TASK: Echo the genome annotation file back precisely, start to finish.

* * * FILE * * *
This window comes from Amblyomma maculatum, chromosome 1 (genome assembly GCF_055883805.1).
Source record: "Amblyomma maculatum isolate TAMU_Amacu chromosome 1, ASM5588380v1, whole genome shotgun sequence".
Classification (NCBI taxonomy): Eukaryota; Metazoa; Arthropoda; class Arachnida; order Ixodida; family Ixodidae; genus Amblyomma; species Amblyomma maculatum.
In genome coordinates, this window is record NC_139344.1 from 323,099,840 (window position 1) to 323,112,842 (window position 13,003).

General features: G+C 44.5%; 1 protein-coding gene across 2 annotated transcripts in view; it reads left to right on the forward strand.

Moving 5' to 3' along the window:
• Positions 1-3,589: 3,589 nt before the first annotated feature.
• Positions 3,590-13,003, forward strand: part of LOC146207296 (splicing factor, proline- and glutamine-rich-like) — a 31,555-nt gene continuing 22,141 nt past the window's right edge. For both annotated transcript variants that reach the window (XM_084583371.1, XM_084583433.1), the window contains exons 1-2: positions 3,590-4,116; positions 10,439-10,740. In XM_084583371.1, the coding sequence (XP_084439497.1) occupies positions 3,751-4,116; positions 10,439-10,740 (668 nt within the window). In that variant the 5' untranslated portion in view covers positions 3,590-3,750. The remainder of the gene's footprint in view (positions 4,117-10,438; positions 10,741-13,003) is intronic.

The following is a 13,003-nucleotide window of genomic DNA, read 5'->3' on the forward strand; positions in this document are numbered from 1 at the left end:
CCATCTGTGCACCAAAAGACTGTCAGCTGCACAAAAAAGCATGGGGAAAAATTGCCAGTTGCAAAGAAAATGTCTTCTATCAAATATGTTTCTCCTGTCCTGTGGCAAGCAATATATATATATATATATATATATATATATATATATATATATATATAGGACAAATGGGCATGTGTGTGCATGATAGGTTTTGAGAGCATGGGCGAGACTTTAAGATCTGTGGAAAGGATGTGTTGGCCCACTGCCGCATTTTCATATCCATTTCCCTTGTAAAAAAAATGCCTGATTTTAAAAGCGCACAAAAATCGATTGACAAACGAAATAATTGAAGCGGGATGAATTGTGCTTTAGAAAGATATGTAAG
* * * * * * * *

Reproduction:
This window comes from Amblyomma maculatum, chromosome 1 (genome assembly GCF_055883805.1).
Source record: "Amblyomma maculatum isolate TAMU_Amacu chromosome 1, ASM5588380v1, whole genome shotgun sequence".
Classification (NCBI taxonomy): Eukaryota; Metazoa; Arthropoda; class Arachnida; order Ixodida; family Ixodidae; genus Amblyomma; species Amblyomma maculatum.
In genome coordinates, this window is record NC_139344.1 from 323,099,840 (window position 1) to 323,112,842 (window position 13,003).

General features: G+C 44.5%; 1 protein-coding gene across 2 annotated transcripts in view; it reads left to right on the forward strand.

Moving 5' to 3' along the window:
• Positions 1-3,589: 3,589 nt before the first annotated feature.
• Positions 3,590-13,003, forward strand: part of LOC146207296 (splicing factor, proline- and glutamine-rich-like) — a 31,555-nt gene continuing 22,141 nt past the window's right edge. For both annotated transcript variants that reach the window (XM_084583371.1, XM_084583433.1), the window contains exons 1-2: positions 3,590-4,116; positions 10,439-10,740. In XM_084583371.1, the coding sequence (XP_084439497.1) occupies positions 3,751-4,116; positions 10,439-10,740 (668 nt within the window). In that variant the 5' untranslated portion in view covers positions 3,590-3,750. The remainder of the gene's footprint in view (positions 4,117-10,438; positions 10,741-13,003) is intronic.

The following is a 13,003-nucleotide window of genomic DNA, read 5'->3' on the forward strand; positions in this document are numbered from 1 at the left end:
CCATCTGTGCACCAAAAGACTGTCAGCTGCACAAAAAAGCATGGGGAAAAATTGCCAGTTGCAAAGAAAATGTCTTCTATCAAATATGTTTCTCCTGTCCTGTGGCAAGCAATATATATATATATATATATATATATATATATATATATATATATATAGGACAAATGGGCATGTGTGTGCATGATAGGTTTTGAGAGCATGGGCGAGACTTTAAGATCTGTGGAAAGGATGTGTTGGCCCACTGCCGCATTTTCATATCCATTTCCCTTGTAAAAAAAATGCCTGATTTTAAAAGCGCACAAAAATCGATTGACAAACGAAATAATTGAAGCGGGATGAATTGTGCTTTAGAAAGATATGTAAG